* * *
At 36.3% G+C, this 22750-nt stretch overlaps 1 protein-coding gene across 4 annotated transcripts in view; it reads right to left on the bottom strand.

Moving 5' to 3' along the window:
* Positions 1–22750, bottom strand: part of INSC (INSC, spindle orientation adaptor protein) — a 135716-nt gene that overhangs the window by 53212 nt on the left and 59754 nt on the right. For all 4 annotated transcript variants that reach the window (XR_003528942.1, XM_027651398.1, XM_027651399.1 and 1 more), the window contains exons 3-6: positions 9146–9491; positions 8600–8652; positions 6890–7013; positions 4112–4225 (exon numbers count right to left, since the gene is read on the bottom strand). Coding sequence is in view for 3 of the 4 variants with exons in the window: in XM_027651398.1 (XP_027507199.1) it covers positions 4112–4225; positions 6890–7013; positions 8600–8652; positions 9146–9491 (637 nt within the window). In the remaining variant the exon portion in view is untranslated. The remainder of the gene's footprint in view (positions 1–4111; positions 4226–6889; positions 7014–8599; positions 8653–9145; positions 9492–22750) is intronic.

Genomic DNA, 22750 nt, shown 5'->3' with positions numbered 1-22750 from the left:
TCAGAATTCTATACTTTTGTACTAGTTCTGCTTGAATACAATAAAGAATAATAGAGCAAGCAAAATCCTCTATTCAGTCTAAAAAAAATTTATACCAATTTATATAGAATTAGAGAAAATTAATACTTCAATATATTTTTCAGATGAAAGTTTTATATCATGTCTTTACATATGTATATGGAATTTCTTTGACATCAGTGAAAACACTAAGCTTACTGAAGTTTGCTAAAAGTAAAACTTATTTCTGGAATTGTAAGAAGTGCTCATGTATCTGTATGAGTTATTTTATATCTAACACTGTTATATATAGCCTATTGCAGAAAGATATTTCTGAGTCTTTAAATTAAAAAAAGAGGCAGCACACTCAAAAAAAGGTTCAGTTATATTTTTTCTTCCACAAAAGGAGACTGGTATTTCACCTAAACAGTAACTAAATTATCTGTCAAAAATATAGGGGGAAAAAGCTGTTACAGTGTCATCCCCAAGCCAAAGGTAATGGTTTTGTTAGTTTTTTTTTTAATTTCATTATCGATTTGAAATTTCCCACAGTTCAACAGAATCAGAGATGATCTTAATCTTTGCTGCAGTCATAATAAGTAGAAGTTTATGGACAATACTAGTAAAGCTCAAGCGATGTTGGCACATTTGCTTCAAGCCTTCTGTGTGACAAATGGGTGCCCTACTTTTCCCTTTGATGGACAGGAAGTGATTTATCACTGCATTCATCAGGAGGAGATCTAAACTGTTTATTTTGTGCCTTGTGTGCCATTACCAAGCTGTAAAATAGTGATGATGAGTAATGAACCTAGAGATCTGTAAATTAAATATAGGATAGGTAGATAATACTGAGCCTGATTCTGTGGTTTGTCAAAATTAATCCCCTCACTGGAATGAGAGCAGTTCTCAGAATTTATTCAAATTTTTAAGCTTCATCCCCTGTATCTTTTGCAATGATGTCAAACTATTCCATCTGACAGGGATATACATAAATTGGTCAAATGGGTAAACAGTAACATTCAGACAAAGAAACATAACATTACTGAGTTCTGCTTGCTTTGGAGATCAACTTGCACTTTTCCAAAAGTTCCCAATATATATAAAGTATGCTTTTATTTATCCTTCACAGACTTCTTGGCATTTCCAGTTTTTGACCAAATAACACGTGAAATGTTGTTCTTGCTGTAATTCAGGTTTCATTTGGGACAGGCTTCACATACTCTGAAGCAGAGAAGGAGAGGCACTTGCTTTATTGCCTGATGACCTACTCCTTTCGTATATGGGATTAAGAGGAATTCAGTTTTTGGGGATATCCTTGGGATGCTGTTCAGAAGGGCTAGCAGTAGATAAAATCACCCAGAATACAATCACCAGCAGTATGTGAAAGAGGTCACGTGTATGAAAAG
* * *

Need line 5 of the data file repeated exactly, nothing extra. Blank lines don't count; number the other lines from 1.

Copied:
TCAGAATTCTATACTTTTGTACTAGTTCTGCTTGAATACAATAAAGAATAATAGAGCAAGCAAAATCCTCTATTCAGTCTAAAAAAAATTTATACCAATTTATATAGAATTAGAGAAAATTAATACTTCAATATATTTTTCAGATGAAAGTTTTATATCATGTCTTTACATATGTATATGGAATTTCTTTGACATCAGTGAAAACACTAAGCTTACTGAAGTTTGCTAAAAGTAAAACTTATTTCTGGAATTGTAAGAAGTGCTCATGTATCTGTATGAGTTATTTTATATCTAACACTGTTATATATAGCCTATTGCAGAAAGATATTTCTGAGTCTTTAAATTAAAAAAAGAGGCAGCACACTCAAAAAAAGGTTCAGTTATATTTTTTCTTCCACAAAAGGAGACTGGTATTTCACCTAAACAGTAACTAAATTATCTGTCAAAAATATAGGGGGAAAAAGCTGTTACAGTGTCATCCCCAAGCCAAAGGTAATGGTTTTGTTAGTTTTTTTTTTAATTTCATTATCGATTTGAAATTTCCCACAGTTCAACAGAATCAGAGATGATCTTAATCTTTGCTGCAGTCATAATAAGTAGAAGTTTATGGACAATACTAGTAAAGCTCAAGCGATGTTGGCACATTTGCTTCAAGCCTTCTGTGTGACAAATGGGTGCCCTACTTTTCCCTTTGATGGACAGGAAGTGATTTATCACTGCATTCATCAGGAGGAGATCTAAACTGTTTATTTTGTGCCTTGTGTGCCATTACCAAGCTGTAAAATAGTGATGATGAGTAATGAACCTAGAGATCTGTAAATTAAATATAGGATAGGTAGATAATACTGAGCCTGATTCTGTGGTTTGTCAAAATTAATCCCCTCACTGGAATGAGAGCAGTTCTCAGAATTTATTCAAATTTTTAAGCTTCATCCCCTGTATCTTTTGCAATGATGTCAAACTATTCCATCTGACAGGGATATACATAAATTGGTCAAATGGGTAAACAGTAACATTCAGACAAAGAAACATAACATTACTGAGTTCTGCTTGCTTTGGAGATCAACTTGCACTTTTCCAAAAGTTCCCAATATATATAAAGTATGCTTTTATTTATCCTTCACAGACTTCTTGGCATTTCCAGTTTTTGACCAAATAACACGTGAAATGTTGTTCTTGCTGTAATTCAGGTTTCATTTGGGACAGGCTTCACATACTCTGAAGCAGAGAAGGAGAGGCACTTGCTTTATTGCCTGATGACCTACTCCTTTCGTATATGGGATTAAGAGGAATTCAGTTTTTGGGGATATCCTTGGGATGCTGTTCAGAAGGGCTAGCAGTAGATAAAATCACCCAGAATACAATCACCAGCAGTATGTGAAAGAGGTCACGTGTATGAAAAG